An installation featuring rabbit-like forms which deliberates on introduced species and our human culpability in environmental changes.
Media: Used rabbit fur coats, found objects, eucalyptus pauciflora, cast polyurethane resin, epoxy resin, steel, motors, electrics, padding, enamel paint
Dimensions: 200 x 140 x 140cm
“I’ve always been entranced by the inconsistent relationships humans have with other animals.” Rebecca Selleck, 2020.
Snow Rabbits is part of an ongoing series that deliberates on our fraught colonial history with introduced species, in this case rabbits, and reflect on the complexity of animal and environmental ethics. Australia’s capricious relationship with rabbits led to a tug-of-war between a booming fur trade and the obliteration of farming land for colonists. Despite the eventual success of man-made viruses to reduce their numbers, we continue to see the devastating impacts of rabbits on Australia’s ecosystems. More recently they have adapted to survive on the toxic leaves of snow gum saplings in the Snowy Mountains, allowing them to survive altitudes above 1500 metres, which was their previous natural limit.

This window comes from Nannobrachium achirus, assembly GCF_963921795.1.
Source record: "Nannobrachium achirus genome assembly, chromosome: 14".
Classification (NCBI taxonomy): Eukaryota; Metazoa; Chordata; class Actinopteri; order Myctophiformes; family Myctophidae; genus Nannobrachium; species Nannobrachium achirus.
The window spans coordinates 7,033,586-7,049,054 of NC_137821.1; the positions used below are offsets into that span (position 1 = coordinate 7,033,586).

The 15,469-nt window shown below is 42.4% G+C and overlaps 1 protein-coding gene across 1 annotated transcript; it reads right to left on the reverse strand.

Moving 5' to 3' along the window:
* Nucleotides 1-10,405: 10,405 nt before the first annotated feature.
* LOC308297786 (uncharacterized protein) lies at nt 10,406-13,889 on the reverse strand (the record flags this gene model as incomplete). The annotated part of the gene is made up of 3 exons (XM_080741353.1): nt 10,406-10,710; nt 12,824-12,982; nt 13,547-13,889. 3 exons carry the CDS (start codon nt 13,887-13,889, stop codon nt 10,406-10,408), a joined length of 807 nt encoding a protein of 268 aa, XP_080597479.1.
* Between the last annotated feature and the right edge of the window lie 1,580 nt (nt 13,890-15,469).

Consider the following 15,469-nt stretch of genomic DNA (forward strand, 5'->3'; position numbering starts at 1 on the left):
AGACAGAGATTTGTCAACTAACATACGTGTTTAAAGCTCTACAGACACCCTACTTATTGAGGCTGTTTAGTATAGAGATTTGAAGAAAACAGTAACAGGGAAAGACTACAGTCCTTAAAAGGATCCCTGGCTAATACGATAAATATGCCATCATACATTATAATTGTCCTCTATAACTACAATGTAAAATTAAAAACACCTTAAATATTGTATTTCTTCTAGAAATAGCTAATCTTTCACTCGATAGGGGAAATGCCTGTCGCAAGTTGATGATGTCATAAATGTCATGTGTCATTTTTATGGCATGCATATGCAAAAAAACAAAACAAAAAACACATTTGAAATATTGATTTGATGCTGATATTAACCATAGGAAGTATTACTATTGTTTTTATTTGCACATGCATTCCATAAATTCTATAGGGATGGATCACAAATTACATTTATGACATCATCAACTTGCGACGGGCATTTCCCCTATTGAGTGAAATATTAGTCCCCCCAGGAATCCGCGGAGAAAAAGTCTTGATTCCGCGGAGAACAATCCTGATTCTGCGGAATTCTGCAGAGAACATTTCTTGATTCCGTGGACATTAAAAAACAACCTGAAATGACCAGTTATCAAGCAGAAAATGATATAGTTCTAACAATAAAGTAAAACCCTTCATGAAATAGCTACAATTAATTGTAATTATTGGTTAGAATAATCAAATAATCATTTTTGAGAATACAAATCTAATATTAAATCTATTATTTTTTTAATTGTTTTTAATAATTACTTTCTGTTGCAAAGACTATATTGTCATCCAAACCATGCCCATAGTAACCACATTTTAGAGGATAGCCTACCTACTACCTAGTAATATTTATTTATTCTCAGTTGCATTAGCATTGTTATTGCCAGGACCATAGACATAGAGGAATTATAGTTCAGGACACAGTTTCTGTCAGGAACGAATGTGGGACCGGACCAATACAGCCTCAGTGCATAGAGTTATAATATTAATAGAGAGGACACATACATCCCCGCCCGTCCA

The installation includes a group of rabbit-like forms that have been made from used rabbit skin coats – each containing animatronics that suggest life by simulating the appearance of ‘breathing’. The rabbits ‘breathe’ using makeshift camshafts driven by geared motors that push and pull, and are arranged huddled together at the centre of a section of carpet in the safety of a wooden chair merged with a cast resin Snow Gum replica. These uncanny rabbits allude to the evolutionary processes of adaptation to new environments. Combined with the Eucalypt elements, they highlight the tension between invasive and endemic species continuing from colonisation. The merging of a familiar domestic scene with its external landscape point to the human culpability of these environmental changes.